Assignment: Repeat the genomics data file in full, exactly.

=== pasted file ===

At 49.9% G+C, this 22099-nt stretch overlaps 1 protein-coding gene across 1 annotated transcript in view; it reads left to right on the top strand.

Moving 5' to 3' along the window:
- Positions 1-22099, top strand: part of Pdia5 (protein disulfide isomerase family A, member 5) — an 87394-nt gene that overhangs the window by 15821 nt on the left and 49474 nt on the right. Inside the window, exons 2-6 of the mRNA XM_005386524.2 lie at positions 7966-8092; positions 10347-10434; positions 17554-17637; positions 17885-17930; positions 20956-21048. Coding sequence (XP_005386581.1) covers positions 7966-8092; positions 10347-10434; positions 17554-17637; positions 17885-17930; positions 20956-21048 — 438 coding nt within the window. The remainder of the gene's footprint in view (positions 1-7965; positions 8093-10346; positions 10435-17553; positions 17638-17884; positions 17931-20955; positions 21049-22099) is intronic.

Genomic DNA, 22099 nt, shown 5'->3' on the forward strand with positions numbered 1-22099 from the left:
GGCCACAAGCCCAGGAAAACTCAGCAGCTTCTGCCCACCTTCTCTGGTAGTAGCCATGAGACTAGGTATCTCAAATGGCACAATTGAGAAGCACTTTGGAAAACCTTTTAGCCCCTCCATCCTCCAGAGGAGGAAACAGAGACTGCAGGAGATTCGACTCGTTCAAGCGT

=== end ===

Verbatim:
At 49.9% G+C, this 22099-nt stretch overlaps 1 protein-coding gene across 1 annotated transcript in view; it reads left to right on the top strand.

Moving 5' to 3' along the window:
- Positions 1-22099, top strand: part of Pdia5 (protein disulfide isomerase family A, member 5) — an 87394-nt gene that overhangs the window by 15821 nt on the left and 49474 nt on the right. Inside the window, exons 2-6 of the mRNA XM_005386524.2 lie at positions 7966-8092; positions 10347-10434; positions 17554-17637; positions 17885-17930; positions 20956-21048. Coding sequence (XP_005386581.1) covers positions 7966-8092; positions 10347-10434; positions 17554-17637; positions 17885-17930; positions 20956-21048 — 438 coding nt within the window. The remainder of the gene's footprint in view (positions 1-7965; positions 8093-10346; positions 10435-17553; positions 17638-17884; positions 17931-20955; positions 21049-22099) is intronic.

Genomic DNA, 22099 nt, shown 5'->3' on the forward strand with positions numbered 1-22099 from the left:
GGCCACAAGCCCAGGAAAACTCAGCAGCTTCTGCCCACCTTCTCTGGTAGTAGCCATGAGACTAGGTATCTCAAATGGCACAATTGAGAAGCACTTTGGAAAACCTTTTAGCCCCTCCATCCTCCAGAGGAGGAAACAGAGACTGCAGGAGATTCGACTCGTTCAAGCGT